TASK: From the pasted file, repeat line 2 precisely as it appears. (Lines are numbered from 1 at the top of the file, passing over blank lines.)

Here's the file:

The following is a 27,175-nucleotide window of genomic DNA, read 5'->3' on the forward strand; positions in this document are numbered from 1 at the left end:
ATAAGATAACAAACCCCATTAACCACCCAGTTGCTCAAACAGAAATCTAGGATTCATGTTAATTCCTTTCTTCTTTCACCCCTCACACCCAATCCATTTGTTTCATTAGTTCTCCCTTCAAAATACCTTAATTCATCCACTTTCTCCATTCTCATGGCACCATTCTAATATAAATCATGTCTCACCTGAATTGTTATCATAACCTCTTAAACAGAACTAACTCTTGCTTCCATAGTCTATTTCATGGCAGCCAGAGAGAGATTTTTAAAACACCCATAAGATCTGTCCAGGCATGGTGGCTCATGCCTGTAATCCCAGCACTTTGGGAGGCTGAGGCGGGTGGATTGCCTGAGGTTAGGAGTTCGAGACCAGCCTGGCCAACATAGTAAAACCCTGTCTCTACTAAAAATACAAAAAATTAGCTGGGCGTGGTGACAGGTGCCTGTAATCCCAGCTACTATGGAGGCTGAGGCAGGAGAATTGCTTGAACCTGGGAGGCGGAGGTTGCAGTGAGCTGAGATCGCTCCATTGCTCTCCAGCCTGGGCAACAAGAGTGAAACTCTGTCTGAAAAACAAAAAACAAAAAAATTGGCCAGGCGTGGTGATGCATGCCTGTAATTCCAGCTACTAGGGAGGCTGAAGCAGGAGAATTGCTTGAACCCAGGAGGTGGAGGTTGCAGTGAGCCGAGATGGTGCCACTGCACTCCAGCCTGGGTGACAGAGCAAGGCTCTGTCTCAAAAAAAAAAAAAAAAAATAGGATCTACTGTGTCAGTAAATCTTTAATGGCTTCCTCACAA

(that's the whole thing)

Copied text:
ATAAGATAACAAACCCCATTAACCACCCAGTTGCTCAAACAGAAATCTAGGATTCATGTTAATTCCTTTCTTCTTTCACCCCTCACACCCAATCCATTTGTTTCATTAGTTCTCCCTTCAAAATACCTTAATTCATCCACTTTCTCCATTCTCATGGCACCATTCTAATATAAATCATGTCTCACCTGAATTGTTATCATAACCTCTTAAACAGAACTAACTCTTGCTTCCATAGTCTATTTCATGGCAGCCAGAGAGAGATTTTTAAAACACCCATAAGATCTGTCCAGGCATGGTGGCTCATGCCTGTAATCCCAGCACTTTGGGAGGCTGAGGCGGGTGGATTGCCTGAGGTTAGGAGTTCGAGACCAGCCTGGCCAACATAGTAAAACCCTGTCTCTACTAAAAATACAAAAAATTAGCTGGGCGTGGTGACAGGTGCCTGTAATCCCAGCTACTATGGAGGCTGAGGCAGGAGAATTGCTTGAACCTGGGAGGCGGAGGTTGCAGTGAGCTGAGATCGCTCCATTGCTCTCCAGCCTGGGCAACAAGAGTGAAACTCTGTCTGAAAAACAAAAAACAAAAAAATTGGCCAGGCGTGGTGATGCATGCCTGTAATTCCAGCTACTAGGGAGGCTGAAGCAGGAGAATTGCTTGAACCCAGGAGGTGGAGGTTGCAGTGAGCCGAGATGGTGCCACTGCACTCCAGCCTGGGTGACAGAGCAAGGCTCTGTCTCAAAAAAAAAAAAAAAAAATAGGATCTACTGTGTCAGTAAATCTTTAATGGCTTCCTCACAA